I put all of my project settings into the repository so that every host's settings are versioned, and then manage which settings file is active using a symbolic link. The repository starts out with a symlink to conf/local/, which gives you baseline settings that will work out of box.

The "welcome" page has been moved into the project itself so that the way Django routes URLs is more apparent. It's a bit weird that the default Django project has a welcome page that comes from a completely different area on your system. Putting the welcome page into the project makes Django's request-handling process a bit more transparent for first-timers.

One thing that I haven't done is linked in the admin media yet, but that's because that's a per-host thing. For localhost development I just use the Django development server, which will serve up the admin media directly, and for servers I symlink in the admin media.

Apps are put in their own apps directory, just to make things tidy, and the base settings file adds this directory to the python path at runtime. You can see in conf/base/ how the main app is referenced.

There's an additional command in apps/main/management/commands/ that serves to illustrate how you can write your own commands and, more importantly, to regenerate the SECRET_KEY found in your conf/base/ file. Be sure to run this command to generate a unique SECRET_KEY. You can do so by typing ./ new_secret at the project root.

I've also included a, which is used to create tasks for Fabric, a library for managing SSH deployment. I don't generally condone using the from modulename import * syntax since it makes it very non-obvious where things are coming from, but it made it possible to dynamically create connection functions at runtime, which are generated based on host configurations. There's a sample configuration included in conf/dev/ that would show how you would, in theory, add a remote host configuration for a server called dev. If you fill that in with some real host details you'll be able to fab dev uname to use the included uname task. All it does it print out some info about the system, but it's enough to illustrate how to create Fabric tasks and test your host configuration. Unfortunately Fabric does not currently read your settings in ~/.ssh/config, so you may have to repeat them.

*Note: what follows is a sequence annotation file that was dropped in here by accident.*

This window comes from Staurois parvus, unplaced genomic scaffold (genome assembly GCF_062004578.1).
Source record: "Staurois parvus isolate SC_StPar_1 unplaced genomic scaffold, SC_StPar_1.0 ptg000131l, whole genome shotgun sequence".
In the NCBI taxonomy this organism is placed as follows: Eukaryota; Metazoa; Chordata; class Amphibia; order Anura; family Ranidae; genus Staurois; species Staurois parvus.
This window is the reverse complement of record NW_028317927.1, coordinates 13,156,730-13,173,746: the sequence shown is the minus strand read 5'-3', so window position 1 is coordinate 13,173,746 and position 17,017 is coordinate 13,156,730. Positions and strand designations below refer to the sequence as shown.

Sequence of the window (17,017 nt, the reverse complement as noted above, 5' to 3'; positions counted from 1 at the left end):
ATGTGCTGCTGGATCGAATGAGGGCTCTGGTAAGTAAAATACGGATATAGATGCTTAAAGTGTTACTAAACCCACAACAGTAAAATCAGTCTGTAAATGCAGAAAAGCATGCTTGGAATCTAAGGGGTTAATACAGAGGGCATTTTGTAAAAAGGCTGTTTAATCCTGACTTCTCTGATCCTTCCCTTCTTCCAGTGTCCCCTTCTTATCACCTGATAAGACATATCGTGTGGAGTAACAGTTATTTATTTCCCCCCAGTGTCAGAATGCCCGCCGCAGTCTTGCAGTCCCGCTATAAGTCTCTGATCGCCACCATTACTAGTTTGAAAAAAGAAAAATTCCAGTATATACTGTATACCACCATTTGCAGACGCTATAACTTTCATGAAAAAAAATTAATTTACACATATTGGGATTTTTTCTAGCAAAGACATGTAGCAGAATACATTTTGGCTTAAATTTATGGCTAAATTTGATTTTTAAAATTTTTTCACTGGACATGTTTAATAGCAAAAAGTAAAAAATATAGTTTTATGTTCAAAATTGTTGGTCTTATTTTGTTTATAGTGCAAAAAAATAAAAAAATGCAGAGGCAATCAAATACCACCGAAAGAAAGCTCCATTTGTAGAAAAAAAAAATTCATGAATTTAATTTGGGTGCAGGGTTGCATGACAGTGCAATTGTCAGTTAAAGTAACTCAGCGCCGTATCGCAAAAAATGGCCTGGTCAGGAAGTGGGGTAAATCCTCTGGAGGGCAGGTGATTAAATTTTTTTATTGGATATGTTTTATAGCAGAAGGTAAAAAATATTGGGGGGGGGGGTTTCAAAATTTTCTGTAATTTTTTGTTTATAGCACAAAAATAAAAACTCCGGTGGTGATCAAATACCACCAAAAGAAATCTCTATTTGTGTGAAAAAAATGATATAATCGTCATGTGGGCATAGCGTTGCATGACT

I personally add a little chunk of code to my .bashrc to create a mkdjango function, which will create a virtual environment of the same name, create a project directory, clone this skeleton into that directory, regenerate the SECRET_KEY, remove this README, install all of the requirements to the virtualenv via pip, run syncdb to create a developmentdatabase, and fire up the application, all in one command. Requires pip, virtualenv, and virtualenvwrapper to work properly. Here is my mkdjango function:

mkdjango () {
    mkproject --no-site-packages --prompt=$1: $1 &&
    git init &&
    git pull git:// master &&
    rm README.markdown &&
    pip install -r requirements.txt &&
    ./ new_secret &&
    ./ syncdb &&
    ./ runserver

With that in my ~/.bashrc, all I have to say is mkdjango some_project_name and I'm ready to rock.